However, dispensed medication as a proxy for asthma is affected by a number of factors at different levels such as awareness of the symptoms by the child and the parents, severity of asthma, health seeking behavior, diagnostic criteria by the doctor, attitude to medication and its related costs. If one sibling has asthma, other siblings are more likely to be diagnosed and get a prescription for an asthma medication than children in families where the symptoms of asthma are less familiar. Sharing of medication may occur in families where several members suffer from asthma. When asthma is diagnosed compliance with medication probably differ in different families, and this will have an effect on subsequent prescriptions. Many of these family effects could contribute to a negative outcome and some of these such as sharing of medication could weaken the associations also in the sibling analyses. Using purchase of ICS may imply that we have missed individuals (parents or children) with undiagnosed or mild asthma. Therefore, residual confounding may explain some of the reduced effect sizes in the sibling analysis.
In young children, dispensed ICS is a proxy for respiratory illness, but not always for asthma. as diagnosis of asthma is very difficult in preschool children. By the age of 6 years, the prevalence of transient viral wheeze has largely passed, and a diagnosis of asthma is much easier to confirm, making this a reasonable time point to divide the cohort of children. Variability in prescription pattern could dilute the association between asthma medication and mode of delivery in young children. For this reason, we have also excluded children aged less than two years, and used ICS rather than all asthma medication as our main outcome. Children with nonspecific clinical symptoms sometimes get one prescription of ICS as a test for asthma. One may therefore ague that at least two prescriptions of ICS would have been a better proxy for asthma in our study but we have tested analyses based on at least two prescriptions of ICS and the findings were fairly similar.
An association between caesarean section and asthma could also be weakened or even missed, if potential effects are restricted to specific genetic variants or subgroups of asthma. We do not have direct measures for atopy in this study. Therefore, we cannot exclude that mode of delivery could affect allergic induced symptoms. Moreover, we have no information in the registers concerning postnatal exposures. However, a recent birth cohort study failed to identify modification of the association of between mode of delivery and childhood asthma by a range of key postnatal exposures, including breast-feeding behavior and age at day care entry.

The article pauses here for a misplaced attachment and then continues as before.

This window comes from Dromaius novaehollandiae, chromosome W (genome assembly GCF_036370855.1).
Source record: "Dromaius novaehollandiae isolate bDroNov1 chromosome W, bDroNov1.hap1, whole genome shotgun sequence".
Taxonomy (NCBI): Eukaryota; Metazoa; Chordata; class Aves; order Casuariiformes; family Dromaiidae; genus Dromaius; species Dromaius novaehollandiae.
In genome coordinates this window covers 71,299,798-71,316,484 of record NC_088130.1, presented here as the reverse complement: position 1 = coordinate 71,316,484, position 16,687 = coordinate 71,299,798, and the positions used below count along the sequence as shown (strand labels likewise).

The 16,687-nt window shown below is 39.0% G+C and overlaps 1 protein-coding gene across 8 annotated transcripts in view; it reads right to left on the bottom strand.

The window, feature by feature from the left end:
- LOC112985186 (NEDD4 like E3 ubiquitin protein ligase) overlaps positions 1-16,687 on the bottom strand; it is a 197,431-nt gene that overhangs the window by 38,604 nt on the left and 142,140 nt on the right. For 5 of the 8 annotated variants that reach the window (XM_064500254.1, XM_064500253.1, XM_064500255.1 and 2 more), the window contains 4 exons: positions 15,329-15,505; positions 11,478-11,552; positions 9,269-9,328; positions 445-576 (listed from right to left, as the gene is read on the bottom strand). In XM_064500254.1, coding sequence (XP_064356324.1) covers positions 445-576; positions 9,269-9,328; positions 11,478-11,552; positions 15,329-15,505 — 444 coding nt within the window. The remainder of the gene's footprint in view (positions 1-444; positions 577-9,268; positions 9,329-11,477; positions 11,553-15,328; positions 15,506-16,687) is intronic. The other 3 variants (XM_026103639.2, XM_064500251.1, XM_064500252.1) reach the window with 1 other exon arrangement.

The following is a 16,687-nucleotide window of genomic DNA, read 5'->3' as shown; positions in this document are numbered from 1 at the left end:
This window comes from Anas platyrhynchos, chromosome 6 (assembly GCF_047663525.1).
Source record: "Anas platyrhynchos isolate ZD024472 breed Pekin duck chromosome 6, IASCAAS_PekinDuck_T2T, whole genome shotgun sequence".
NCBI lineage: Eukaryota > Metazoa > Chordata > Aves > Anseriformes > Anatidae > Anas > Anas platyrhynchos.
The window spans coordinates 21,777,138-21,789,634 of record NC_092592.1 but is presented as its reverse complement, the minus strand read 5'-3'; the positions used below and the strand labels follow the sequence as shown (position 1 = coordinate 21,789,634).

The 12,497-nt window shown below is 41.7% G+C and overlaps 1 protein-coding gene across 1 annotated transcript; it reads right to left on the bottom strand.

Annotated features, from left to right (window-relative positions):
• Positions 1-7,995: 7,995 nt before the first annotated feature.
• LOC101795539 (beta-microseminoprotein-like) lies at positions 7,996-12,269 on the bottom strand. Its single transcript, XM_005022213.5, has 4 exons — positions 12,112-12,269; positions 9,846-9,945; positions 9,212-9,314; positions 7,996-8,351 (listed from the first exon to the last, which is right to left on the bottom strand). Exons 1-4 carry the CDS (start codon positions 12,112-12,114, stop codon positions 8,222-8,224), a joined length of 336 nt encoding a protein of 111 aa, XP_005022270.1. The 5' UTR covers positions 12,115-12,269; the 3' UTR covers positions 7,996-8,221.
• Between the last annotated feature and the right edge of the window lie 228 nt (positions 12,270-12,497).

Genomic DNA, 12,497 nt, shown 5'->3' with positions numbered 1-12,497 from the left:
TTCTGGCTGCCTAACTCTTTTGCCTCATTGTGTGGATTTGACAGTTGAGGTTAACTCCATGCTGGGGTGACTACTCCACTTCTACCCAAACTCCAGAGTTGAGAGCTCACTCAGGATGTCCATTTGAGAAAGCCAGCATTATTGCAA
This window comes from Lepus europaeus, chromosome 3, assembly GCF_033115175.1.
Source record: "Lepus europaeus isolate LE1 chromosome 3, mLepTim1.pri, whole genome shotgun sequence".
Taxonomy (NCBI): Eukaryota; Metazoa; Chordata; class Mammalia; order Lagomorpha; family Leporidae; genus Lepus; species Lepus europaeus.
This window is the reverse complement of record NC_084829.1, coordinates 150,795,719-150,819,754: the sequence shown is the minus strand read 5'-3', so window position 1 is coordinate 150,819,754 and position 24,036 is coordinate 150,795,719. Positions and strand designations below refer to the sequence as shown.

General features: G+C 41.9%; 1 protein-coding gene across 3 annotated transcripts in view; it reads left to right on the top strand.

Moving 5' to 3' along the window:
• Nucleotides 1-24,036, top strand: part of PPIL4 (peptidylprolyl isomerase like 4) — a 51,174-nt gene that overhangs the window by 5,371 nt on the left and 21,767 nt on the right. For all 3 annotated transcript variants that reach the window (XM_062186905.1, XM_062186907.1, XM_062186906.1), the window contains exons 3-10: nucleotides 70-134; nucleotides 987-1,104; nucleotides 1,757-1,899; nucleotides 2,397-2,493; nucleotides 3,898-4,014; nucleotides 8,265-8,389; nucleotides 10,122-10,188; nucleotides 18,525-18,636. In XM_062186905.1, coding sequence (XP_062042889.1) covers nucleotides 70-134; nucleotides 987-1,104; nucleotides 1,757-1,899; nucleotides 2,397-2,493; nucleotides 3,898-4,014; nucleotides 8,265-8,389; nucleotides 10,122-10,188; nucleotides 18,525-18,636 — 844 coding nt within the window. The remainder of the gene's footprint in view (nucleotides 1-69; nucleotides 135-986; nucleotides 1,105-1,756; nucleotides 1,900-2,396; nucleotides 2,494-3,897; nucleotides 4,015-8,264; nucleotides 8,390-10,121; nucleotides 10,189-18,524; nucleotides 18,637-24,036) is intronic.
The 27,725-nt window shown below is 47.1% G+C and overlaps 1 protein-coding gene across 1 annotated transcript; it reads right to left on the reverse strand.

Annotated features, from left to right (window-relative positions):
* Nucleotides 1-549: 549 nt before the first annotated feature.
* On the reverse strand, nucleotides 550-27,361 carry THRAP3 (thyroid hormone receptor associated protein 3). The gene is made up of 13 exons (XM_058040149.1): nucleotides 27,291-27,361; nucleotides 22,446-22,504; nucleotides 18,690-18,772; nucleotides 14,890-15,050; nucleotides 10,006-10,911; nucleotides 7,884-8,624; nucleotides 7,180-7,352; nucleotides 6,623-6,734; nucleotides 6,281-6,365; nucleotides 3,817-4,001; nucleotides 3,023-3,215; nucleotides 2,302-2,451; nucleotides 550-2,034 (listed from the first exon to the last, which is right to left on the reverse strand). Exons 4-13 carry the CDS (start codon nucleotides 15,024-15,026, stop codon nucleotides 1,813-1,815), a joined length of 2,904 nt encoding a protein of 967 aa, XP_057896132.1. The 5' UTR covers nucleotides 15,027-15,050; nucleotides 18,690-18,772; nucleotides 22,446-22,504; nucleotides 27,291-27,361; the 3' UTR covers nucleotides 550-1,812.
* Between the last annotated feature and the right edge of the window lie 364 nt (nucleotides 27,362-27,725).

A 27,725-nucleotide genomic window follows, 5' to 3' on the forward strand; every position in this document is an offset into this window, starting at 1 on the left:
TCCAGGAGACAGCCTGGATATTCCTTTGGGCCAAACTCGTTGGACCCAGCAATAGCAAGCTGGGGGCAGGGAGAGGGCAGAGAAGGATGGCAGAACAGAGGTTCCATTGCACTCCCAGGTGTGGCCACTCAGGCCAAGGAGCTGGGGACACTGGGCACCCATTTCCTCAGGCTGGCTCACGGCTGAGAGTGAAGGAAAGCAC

We cannot exclude the risk of some misclassification of the caesarean sections. “Elective” caesarean sections were not necessarily optional. We considered a caesarean section to be emergent if the operation was made after the onset of labour. Therefore, caesarean sections due to emergencies such as fetal distress or a severe maternal complication were defined as elective if the caesarean sections were performed without preceding labour. Although this would have resulted in some misclassification between emergency and elective caesarean sections, as this reason for cesarean section is relatively uncommon, we consider it to be an unlikely source of a major bias in this study. The major indications in Sweden for elective caesarean sections after 36 weeks are breech presentation, previous caesarean section, cephalopelvic disproportion and psychosocial factors. They accounted for more than 80% of all elective caesarean sections between 1996 and 2007.
To conclude, elective caesarean section contributes to a modestly increased risk of asthma medication, but only up to five years of age. The associations between emergency caesarean section or vacuum extraction and asthma medication seen in the firstborns appear to be due to residual confounding by familial factors.
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This project was supported by the Swedish Research Council, through S wedish I nitiative for Research on Microdata in the Social And Medical Sciences (SIMSAM) network, Umeå University (http://www.org.umu.se/simsam/english/), who provided financial support (grant no. 2008-7491) to A.L. and L.B. to undertake this project. Also, A.L. was supported by the Australian National Health and Medical Research Council and CE was supported by grants from the Swedish Research Council.
All authors declare that they have no competing interests.
LB contributed to the design of the study, conducted the literature review, prepared the first draft and revised the final version of the manuscript. CE contributed to the design of the study, conducted the data analyses and revised the final version of the manuscript. AL designed the study’s analytic strategy, performed the sibling analyses and revised the manuscript. AH designed the study and the analytic strategy, performed register linkages, created the dataset, performed some statistical analyses, directed the implementation including quality assurance and control and contributed to all parts of the manuscript. All authors read and approved the final manuscript.